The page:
Mental Models: FI Math
A few weeks ago, I talked about the importance of mental models to leveling up our problem-solving abilities. I came across an article in the Washington Post yesterday that happened to be about the UK coronavirus variant and its increased reproduction rate and I thought it was a perfect example for the FI Weekly.
My bringing this up here isn’t necessarily about coronavirus, but the increased level of understanding we all have when we understand exponential math, the math behind the compound growth of our money, and mental models generally.
The article noted that in a Facebook post, the Danish “Prime Minister Mette Frederiksen told people to imagine sitting in the top row of Copenhagen’s Parken Stadium, a soccer arena with a capacity of 38,000 people. A dripping tap is filling it up, one drop the first minute, two drops the second, four drops the third. At that rate, Frederiksen said, the park will be filled in 44 minutes. But it will seem almost empty for the first 42 minutes, she said. “The point is, you only realize that the water has risen when it’s almost too late.””
When you work backwards with it doubling every minute, the stadium would be 50% full at 43 minutes, 25% full at 42 minutes, 12.5% at 41 minutes and a mere 6.25% full at 40 minutes.
At minute 35, at less than 0.2% full, it would be impossible to predict the tsunami of water coming your way unless you had an understanding of the math.
This reminds me of the doubling of our money, the “Rule of 72”, and how small differences in return (or reproduction rate of a virus, etc.), can make massive differences in the final outcome.
The ‘Rule of 72’ states the number of years to double your money is equal to the number 72 divided by the rate of return on your investment. For example:
If your return is 6%, your money doubles every 12 years (72/6 = 12 years)
If your return is 8%, your money doubles every 9 years (72/8 = 9 years)
Let’s look at the impact on a 30-year-old with $100,000 saved up (assuming no additional money invested):
6% return, doubling every 12 years:
- At 42 they have $200,000,
- 54 years old: $400,000
- 66 years old: $800,000
8% return, doubling every 9 years:
- At 39 they have $200,000
- 48 years old: $400,000
- 57 years old: $800,000
- 66 years old: $1,600,000
Starting from this “small” difference of 2% return in the first year, which would amount to just $2,000 that first year, it ultimately led to the person with the 8% return having double the money at 66 years old.
Rate of return matters. Reproduction rate matters. Understanding the underlying math matters a great deal.
Back to Basics: Banking Edition
On a recent ‘back to basics’ podcast episodes, we talked about the importance of setting up your banking life in a comprehensive, yet simple and easy to use manner. Our team produced an amazing companion article that I think you’ll get a lot of value from entitled “Banking 101: The Ultimate Guide to Banking Basics in 2021.”
If you aren’t happy with your current banking setup, or you want a refresher on ways to optimize, this article is the place to start:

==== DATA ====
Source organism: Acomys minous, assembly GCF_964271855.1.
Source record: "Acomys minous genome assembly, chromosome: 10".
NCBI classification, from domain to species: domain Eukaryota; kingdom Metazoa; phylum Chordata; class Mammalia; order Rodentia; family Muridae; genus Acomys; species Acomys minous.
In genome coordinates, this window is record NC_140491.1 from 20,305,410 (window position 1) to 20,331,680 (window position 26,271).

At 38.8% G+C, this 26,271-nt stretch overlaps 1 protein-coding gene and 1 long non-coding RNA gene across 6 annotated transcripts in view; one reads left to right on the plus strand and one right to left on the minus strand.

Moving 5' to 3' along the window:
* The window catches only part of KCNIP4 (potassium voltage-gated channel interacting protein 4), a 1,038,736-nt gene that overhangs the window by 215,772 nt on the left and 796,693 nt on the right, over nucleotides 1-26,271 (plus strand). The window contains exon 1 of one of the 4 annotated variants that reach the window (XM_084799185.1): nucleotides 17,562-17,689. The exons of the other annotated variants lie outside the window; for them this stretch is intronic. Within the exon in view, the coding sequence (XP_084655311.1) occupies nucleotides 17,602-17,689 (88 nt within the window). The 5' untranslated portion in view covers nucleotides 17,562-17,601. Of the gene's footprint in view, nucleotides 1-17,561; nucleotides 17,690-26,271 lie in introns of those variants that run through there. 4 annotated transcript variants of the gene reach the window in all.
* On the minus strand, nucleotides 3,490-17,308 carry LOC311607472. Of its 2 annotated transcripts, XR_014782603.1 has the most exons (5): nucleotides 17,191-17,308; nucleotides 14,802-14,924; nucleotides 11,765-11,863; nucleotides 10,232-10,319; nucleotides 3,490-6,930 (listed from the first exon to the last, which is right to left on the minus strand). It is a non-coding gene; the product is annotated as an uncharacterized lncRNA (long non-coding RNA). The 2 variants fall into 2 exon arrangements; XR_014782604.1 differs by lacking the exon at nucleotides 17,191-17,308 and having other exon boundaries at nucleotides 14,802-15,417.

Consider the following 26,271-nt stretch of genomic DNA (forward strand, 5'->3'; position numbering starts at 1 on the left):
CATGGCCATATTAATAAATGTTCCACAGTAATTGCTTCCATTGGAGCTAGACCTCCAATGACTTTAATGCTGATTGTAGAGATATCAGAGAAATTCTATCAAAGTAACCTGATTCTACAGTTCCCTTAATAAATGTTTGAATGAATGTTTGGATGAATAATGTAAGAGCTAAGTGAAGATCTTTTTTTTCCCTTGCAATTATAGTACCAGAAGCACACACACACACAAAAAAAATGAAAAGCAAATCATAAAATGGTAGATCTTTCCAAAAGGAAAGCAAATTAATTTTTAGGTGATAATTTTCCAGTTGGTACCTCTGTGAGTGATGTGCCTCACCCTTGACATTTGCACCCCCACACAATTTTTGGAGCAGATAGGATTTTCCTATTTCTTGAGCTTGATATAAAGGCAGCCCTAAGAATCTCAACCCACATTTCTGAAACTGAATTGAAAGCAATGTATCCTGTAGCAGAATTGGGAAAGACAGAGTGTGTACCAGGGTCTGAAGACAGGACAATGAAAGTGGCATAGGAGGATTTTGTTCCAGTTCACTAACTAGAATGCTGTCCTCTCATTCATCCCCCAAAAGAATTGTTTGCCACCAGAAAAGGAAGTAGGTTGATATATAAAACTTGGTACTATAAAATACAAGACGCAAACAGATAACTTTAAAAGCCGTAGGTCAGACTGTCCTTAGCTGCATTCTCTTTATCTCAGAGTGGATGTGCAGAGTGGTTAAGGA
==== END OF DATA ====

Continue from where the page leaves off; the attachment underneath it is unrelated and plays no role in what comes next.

ChooseFI Community Taking Action This Week
- Karen said, “After hearing Poliygenius ads for years on various podcasts, I finally took the service for a spin, and saved $618 (25%) on my annual insurance premiums. I had to do zero work — they found the cheapest comparable packages, reviewed the options with me, signed me up, AND notified my previous insurer that they’re getting the heave-ho!”
- Jake said, “This week I have 2 wins: 1) I am a firefighter and I received my second dose of the vaccine yesterday. While I am still feeling a little groggy and not as energetic as usual, it is great to know we are on our way back to seeing friends, traveling, and getting the kids back in school. 2) My mom called me out of the blue yesterday and said she was finally ready to leave her broker at Edward Jones. (I have been trying to explain how much she is paying for a couple years now). She said she sold some stock lately and realized they charge her 2% each time she buys and sells stock. I was able to send her to M1 finance so she can buy both index funds and have fun picking individual stocks. Thanks for the recommendation, Jonathan!”
- Renee said, “This week I maximized my 401k to 17% in order to hit the max contribution for 2021! I also have a plan to max out my Roth for 2020 (before the April deadline) and for 2021. I’m 44 and I always contributed to my 401k but never maxed it out. So, this is a huge step and I’m so excited to see my numbers grow!”
- Caroline said, “My 1% is on health optimization. I really enjoy running tests on my body to better understand what’s going on and detect trends – what can I say, I am a numbers person! So, I decided to use my bonus to do an at-home food sensitivity test through Everlywell. That was my treat; I saved all the rest! To my surprise, it showed I had medium sensitivity to 3 things I’ve been eating all my life (milk, yogurt & egg whites). I decided to give it a try and cut those 3 items from my diet. After a few weeks, my persistent post-40 skin issues disappeared and I feel more energy than ever! That, paired with my intermittent fasting which I’ve adopted 2 years ago, improved my overall health by a lot! It wasn’t easy to replace the items, but I am always eager to learn and change to have better quality of life.”
- Brandon said, “For my 1% better I finally opened up a Vanguard account and am investing for my future. My second job that I only work 2 days a week ends up paying the bills (cheap rent in my low cost of living area) therefore my “main” 9-5 job ends up all being supplemental income. I am 23 and am beginning my path to FI with this being my first step! (Been a crazy ride being thrown into the job market out of college amidst a pandemic). Thanks to you guys I have been able to apply actionable tips to my life to begin my path to FI at a young age where I do not have tons of expenses!”